Understanding the JonBenet Ramsey grand jury's vote to indict both of the girl's parents for child abuse resulting in death, and then-District Attorney Alex Hunter's subsequent refusal to sign the indictment or prosecute the case, is hampered at the outset by the cloak of secrecy which, by law, enveloped the process.
"To me it seems to mean that the grand jury compromised, for this reason," said Dan Recht, a Denver criminal defense lawyer and legal analyst. "JonBenet Ramsey was killed intentionally. That seems clear. The way that she was tied up, the way that she was manipulated physically, everyone would agree that she was intentionally killed.
"So to have a grand jury say that they acted recklessly, seems like a
Camera file photo
However, not everyone agrees that the death was initiated by a deliberate act. One police theory of the case held that the events of the night of Dec. 25, 1996, might have started with an accidental injury to JonBenet.
"Under that (scenario), if that was presented to the jury -- andI don't know how it would have been -- but if it was, then it's possible that the grand jury made a more informed decision," Recht said, "and this wasn't a complete compromise verdict inconsistent with the facts as Alex Hunter knew them to be."
If, in fact, the Ramsey grand jury's decision did represent a compromise decision made in the absence of jurors' confidence about what really took place inside 755 15th St. on Christmas night in 1996, that would not be unusual, Recht said.
"Juries compromise all the time, but normally it isn't quite so blatant as this seems to be," Recht said. "But in a homicide case, for example -- and now I'm talking about a regular, petit jury -- and the person is charged with first-degree murder, there's second-degree murder, there's manslaughter, and juries will regularly compromise between what the parties want, because they can't come up with a unanimous verdict of first-degree murder.
"And so they'll compromise on a lesser offense. That is the nature of jurors, often."
The language of the Colorado statute relating to child abuse states that the crime can be charged when a person "engages in a continued pattern of conduct that results in malnourishment, lack of proper medical care, cruel punishment, mistreatment or an accumulation of injuries that ultimately results in the death of a child or serious bodily injury to a child."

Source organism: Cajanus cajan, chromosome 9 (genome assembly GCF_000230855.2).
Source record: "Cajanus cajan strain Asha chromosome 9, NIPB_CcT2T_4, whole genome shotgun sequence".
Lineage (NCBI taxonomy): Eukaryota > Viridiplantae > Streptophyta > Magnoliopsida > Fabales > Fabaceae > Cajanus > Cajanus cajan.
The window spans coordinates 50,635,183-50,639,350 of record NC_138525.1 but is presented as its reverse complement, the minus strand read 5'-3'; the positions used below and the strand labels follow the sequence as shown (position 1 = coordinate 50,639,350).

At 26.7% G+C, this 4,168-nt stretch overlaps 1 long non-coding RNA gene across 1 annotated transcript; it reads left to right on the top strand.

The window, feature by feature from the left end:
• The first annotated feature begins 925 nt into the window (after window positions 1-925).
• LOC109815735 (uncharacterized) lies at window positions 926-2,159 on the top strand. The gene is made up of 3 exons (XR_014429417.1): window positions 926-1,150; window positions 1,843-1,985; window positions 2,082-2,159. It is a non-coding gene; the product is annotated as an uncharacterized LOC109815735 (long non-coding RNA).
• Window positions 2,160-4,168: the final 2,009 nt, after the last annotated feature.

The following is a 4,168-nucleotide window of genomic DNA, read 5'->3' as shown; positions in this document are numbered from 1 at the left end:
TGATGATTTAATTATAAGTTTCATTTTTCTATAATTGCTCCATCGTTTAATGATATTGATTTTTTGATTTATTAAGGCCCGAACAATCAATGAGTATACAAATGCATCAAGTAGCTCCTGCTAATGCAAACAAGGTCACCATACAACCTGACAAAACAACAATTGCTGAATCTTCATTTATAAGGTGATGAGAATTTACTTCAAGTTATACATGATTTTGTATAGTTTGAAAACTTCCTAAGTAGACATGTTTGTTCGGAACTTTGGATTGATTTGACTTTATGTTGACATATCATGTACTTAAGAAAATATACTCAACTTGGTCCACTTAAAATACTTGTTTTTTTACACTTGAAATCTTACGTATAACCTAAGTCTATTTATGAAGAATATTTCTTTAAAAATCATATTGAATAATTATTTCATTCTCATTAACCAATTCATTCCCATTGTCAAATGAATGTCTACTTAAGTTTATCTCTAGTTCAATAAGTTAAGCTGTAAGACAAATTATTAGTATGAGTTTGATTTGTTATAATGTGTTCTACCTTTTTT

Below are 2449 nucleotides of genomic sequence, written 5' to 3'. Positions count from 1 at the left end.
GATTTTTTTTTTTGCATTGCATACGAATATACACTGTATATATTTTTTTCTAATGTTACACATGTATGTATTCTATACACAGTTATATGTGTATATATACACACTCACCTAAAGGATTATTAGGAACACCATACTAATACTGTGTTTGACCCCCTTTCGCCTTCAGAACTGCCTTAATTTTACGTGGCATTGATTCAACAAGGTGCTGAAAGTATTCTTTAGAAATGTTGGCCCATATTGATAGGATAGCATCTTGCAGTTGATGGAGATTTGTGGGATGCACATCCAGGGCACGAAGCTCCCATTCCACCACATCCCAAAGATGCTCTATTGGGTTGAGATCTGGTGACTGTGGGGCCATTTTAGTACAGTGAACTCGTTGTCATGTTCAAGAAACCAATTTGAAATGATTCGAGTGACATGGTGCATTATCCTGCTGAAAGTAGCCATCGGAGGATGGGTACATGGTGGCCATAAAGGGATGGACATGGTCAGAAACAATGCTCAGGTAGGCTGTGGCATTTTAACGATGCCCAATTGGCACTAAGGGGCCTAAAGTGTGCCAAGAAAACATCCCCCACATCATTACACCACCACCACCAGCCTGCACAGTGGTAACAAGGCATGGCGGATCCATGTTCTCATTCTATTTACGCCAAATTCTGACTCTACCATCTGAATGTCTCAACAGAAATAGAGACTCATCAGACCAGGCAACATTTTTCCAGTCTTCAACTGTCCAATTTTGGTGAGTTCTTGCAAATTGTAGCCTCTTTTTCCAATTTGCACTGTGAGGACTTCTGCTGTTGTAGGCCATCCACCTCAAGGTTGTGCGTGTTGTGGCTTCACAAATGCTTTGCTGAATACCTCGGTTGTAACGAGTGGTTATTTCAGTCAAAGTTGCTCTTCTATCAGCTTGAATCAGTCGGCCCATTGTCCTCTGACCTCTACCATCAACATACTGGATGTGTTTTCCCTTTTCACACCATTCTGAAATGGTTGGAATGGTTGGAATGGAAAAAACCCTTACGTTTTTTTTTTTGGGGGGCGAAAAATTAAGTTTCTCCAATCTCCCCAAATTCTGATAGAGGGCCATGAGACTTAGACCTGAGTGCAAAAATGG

A failure to seek necessary emergency medical care after an accidental injury, such as a blow to a child's head rendering a child unconscious, would meet the statute's requirements, experts said.
Could jury have bypassed DA?
Meanwhile, there are questions surrounding Hunter's actions once the indictment was returned.
University of Colorado law professor Mimi Wesson said she believes that under Colorado grand jury law, Hunter might not have had the statutory power to invalidate the indictment by refusing to sign it.
"I doubt that a judge would order a prosecutor to sign an indictment, but that's a different question from the validity of an unsigned indictment," she wrote in an email.
"The question of the prosecutor's obligation usually comes up when a defendant is indicted and arrested and arraigned and generally put in the path of a prosecution, and then tries to get the charges dismissed on the ground of the prosecutor's failure to sign the indictment," she
Wesson also pointed out that Rule 6.6 of the Colorado Rules of Criminal Procedure states that, "Presentation of an indictment in open court by a grand jury may be accomplished by the foreman of the grand jury, the full grand jury or by the prosecutor under the instructions of the grand jury."
In the email, Wesson stated, "It seems to me that this rule suggests that the grand jurors had the power to bypass the DA's Office and report to the court that they had returned an indictment. Of course, if they did not know they had this power, they might believe that they were powerless to act without the DA, and that they were bound to maintain secrecy."
Sara Sun Beale, a professor at Duke University School of Law and author of the book "Grand Jury Law & Practice," said that while she did not disagree with Wesson's interpretation, she believed it remains "an open question" whether Hunter followed proper procedure under Colorado law.
'Let the community understand'
Now, with more than 13 years having passed since the grand jury left the Boulder County Justice Center for the last time, one grand juror who spoke to the Daily Camera asked what benefit might lie in the jury's decision finally being reported.
Addressing that question, Recht said, "I'm not sure if it's going to move the ball down the field, as far as figuring out who actually did this, as far as prosecuting anybody for doing this. So I don't know if it does anything in that regard.
"On the other hand," Recht said, "this is a case that was watched by the whole country. And this new information gives the country, the community, some insight into how the criminal justice system works. And that's helpful, and that's what, in essence, the First Amendment is about, which is to let the citizens, let the community understand how our government works, how the criminal justice system works."
Contact Camera Staff Writer Charlie Brennan at 303-473-1327 or firstname.lastname@example.org.